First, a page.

Gas Town Goth
Mikita Barthman wrote in today’s edition of The Chronicle of Higher Education:
“Although they may look scary, goths tend to be unusually tolerant and peace loving. It’s a truism that, despite their fringe status, rejection of social norms, and interest in death, most of those who dress in goth styles tend to be shy and withdrawn, though not necessarily depressed. Anyone can be a goth; you don’t need to run in a pack (goths are traditionally loners). And, as teenage subcultures go, it’s unusually quiet and friendly. Goths are generally hygienic; their piercings are clean and discreet; they don’t stick dirty safety pins through their noses or ride around on motorbikes spitting and swearing.
Goth’s consistent popularity does not mean, as some curmudgeons assume, that young people today are becoming increasingly nihilistic and alienated. Anyone who feels that way doesn’t understand the essence of goth, which is really all about self-acceptance, self-expression, and creativity. Taking for granted the misery of the human condition, goth turns depression into an aesthetic, a semi-ironic pose — a perfect style for the awkward and self-conscious. Pale makeup, for both sexes, perfectly conceals bad complexions; goth clothing tends to cover, rather than display. And although its dark style was originally taken up as a backlash to the colorful disco music of the 70s, it may, in the end, be goth’s most successful feature. After all, who doesn’t look good in black?”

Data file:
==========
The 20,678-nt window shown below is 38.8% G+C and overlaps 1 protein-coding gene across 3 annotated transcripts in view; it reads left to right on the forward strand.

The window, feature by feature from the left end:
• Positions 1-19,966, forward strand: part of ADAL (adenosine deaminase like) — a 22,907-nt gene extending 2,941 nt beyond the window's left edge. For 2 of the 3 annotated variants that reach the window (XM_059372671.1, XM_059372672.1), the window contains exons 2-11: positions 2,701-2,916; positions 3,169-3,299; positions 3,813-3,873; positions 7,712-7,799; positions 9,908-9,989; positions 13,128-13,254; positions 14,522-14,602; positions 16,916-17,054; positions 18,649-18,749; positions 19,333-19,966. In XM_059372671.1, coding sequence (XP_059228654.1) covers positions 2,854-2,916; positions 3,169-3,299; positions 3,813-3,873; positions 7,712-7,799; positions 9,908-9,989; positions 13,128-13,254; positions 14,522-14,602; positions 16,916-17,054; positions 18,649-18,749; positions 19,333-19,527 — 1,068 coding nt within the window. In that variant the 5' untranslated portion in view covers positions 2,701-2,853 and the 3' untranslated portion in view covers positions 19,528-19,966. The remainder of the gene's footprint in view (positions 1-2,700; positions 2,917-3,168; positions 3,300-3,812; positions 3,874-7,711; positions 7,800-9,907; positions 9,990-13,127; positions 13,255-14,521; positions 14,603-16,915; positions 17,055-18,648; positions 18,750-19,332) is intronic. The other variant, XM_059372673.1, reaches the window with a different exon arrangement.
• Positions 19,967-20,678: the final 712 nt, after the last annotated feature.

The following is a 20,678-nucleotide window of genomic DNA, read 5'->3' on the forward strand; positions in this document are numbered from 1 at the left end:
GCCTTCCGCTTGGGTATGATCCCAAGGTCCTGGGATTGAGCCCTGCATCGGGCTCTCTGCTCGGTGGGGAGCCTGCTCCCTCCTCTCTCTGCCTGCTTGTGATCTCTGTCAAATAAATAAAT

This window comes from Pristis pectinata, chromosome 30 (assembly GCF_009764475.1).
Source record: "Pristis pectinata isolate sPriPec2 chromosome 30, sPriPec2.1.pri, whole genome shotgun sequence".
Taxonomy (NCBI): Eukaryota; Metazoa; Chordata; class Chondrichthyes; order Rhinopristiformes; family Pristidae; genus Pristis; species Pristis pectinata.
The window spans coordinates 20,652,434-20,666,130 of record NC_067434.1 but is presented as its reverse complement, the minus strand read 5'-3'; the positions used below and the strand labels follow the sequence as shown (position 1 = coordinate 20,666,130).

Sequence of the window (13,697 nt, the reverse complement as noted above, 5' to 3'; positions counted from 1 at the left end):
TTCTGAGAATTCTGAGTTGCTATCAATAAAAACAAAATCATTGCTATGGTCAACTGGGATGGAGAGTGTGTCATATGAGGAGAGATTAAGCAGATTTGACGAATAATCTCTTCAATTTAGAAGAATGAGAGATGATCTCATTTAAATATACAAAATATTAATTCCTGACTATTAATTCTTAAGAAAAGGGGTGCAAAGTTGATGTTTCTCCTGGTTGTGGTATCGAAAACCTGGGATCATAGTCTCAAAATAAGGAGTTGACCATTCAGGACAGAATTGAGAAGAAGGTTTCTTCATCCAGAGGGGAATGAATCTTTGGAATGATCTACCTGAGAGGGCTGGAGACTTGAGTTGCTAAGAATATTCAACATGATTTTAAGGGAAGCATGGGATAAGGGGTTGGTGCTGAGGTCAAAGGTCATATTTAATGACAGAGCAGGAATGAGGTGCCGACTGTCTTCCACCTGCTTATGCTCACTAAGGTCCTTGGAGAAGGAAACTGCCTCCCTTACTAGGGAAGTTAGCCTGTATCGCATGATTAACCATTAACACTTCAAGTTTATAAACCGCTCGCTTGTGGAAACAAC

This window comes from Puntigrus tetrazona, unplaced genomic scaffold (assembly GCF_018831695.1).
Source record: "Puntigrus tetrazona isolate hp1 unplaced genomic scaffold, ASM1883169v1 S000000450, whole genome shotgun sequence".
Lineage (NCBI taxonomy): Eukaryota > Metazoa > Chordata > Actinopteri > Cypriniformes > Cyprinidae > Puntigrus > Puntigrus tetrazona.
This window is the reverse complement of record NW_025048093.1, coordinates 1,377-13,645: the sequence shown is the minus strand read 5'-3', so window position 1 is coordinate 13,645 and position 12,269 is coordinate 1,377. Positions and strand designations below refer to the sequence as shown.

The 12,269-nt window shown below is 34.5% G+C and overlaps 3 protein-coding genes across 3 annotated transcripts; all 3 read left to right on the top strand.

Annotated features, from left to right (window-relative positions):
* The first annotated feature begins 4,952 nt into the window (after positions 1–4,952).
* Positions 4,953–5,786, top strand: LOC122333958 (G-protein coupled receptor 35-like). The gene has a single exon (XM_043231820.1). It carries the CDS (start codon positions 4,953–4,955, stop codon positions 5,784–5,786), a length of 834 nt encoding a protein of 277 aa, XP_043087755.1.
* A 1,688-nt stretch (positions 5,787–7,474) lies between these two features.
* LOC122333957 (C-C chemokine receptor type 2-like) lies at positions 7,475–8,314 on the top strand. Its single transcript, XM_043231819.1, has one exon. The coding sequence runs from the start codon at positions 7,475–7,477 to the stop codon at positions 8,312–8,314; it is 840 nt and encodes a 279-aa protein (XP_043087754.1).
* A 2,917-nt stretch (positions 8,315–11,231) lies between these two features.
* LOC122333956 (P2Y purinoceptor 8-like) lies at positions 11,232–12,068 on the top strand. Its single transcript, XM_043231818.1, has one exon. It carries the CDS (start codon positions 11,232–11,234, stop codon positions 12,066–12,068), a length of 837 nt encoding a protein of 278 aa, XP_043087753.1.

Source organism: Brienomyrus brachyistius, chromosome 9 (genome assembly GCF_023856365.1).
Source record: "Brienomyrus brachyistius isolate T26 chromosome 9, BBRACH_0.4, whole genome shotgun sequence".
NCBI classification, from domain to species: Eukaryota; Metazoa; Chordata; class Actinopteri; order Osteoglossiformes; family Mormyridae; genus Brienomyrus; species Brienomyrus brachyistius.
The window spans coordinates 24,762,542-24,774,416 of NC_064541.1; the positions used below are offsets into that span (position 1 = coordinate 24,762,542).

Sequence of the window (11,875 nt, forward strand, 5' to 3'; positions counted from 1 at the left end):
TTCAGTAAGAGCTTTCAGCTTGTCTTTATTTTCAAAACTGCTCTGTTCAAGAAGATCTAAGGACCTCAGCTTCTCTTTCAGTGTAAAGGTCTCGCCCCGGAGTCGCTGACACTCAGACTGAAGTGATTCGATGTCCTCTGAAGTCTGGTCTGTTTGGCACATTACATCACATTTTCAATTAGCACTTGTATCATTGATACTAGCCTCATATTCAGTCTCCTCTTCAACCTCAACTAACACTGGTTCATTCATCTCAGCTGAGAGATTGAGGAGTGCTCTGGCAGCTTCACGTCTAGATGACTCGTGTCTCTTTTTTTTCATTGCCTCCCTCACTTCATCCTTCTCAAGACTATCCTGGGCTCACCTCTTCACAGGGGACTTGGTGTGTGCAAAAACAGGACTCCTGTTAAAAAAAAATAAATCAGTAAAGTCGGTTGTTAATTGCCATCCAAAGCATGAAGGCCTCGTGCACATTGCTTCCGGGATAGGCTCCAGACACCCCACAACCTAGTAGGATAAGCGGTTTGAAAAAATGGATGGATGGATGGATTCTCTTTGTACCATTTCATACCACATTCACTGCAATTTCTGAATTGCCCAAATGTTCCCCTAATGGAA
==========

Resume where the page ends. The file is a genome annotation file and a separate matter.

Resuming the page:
London after Midnight: Kiss
Some might experience this as somewhat “jolting.” It’s, as I myself don’t really like to put it, an intriguing perspective, and certainly deserves further thought and commentary. So, for the time being please consider this a draft posting, which will receive further elaboration later. Accordingly, at this point the piece is not being publicized.
However, for now, interested readers will find the entire version of Mikita Barthman’s essay at The Chronicle for Higher Education.
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